Sign up ×
Stack Overflow is a community of 4.7 million programmers, just like you, helping each other. Join them; it only takes a minute:

I'm wrtiting a small application in TypeScript. It has a module for a context menu, which has a method called show, declared as follows:

export var show = function (position: { top: number; left: number; },
    optionList: { [name: string]: (...params: any[]) => any })

So basically I want to show menu at certain position and pass an object which maps string to functions - these would be items in my menu and callbacks assigned to them. I want those callback to take any amount of arguments of any type - and this is how I understand the rest parameter I used here. However, when I try to invoke my function like this:
         top: nativeEvent.clientY,
         left: nativeEvent.clientX + 5
         "Add elem...": (e: JQueryEventObject) => { }

I get an error saying that Call signatures of types '(e: JQueryEventObject) => void' and '(...params: any[]) => any' are incompatible and Call signature expects 0 or fewer parameters.

Could anyone tell me what is going on here? Because it turns out that I completely don't understand the concept of rest parameters. Why the compiler tells me the function expects 0 parameters and how do I make it expect any amount of parameters?

share|improve this question

1 Answer 1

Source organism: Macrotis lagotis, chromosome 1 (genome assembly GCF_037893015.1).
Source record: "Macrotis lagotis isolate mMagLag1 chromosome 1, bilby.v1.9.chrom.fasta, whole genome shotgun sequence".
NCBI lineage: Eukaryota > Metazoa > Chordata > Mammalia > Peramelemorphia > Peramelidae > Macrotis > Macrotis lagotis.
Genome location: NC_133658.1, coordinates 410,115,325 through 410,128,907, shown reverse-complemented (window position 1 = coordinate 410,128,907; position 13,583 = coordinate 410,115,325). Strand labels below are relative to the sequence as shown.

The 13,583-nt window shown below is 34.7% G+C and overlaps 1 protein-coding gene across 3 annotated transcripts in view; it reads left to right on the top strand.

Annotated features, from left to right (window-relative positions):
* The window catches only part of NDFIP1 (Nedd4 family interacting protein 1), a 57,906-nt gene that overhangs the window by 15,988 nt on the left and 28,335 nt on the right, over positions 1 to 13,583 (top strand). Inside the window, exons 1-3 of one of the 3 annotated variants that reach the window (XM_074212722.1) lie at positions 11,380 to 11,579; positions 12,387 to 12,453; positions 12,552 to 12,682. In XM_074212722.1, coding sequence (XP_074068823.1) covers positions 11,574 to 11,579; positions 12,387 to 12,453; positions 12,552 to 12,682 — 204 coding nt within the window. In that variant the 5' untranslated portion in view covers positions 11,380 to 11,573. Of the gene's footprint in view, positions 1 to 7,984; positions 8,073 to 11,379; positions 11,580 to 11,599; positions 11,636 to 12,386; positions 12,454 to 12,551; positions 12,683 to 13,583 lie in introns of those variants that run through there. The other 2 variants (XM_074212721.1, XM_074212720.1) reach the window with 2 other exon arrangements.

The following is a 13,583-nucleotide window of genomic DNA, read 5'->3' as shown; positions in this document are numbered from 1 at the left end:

up vote 1 down vote accepted

Since rest parameters imply all members are optional, the function you pass in must have all its members as optional (e?: JQueryEventObject) => { } as well e.g. :

var show = function (position: { top: number; left: number; },
    optionList: { [name: string]: (...params: any[]) => any }){}

         top: 1,
         left: 5
         "Add elem...": (e?: any) => { } // Notice e is optional
share|improve this answer
Right. I looked to the spec and somehow missed that. "When comparing call or construct signatures, parameter names are ignored and rest parameters correspond to an unbounded expansion of optional parameters of the rest parameter element type." Much thanks. – Kuba Jagoda Jan 12 '14 at 22:30

Your Answer


By posting your answer, you agree to the privacy policy and terms of service.

Not the answer you're looking for? Browse other questions tagged or ask your own question.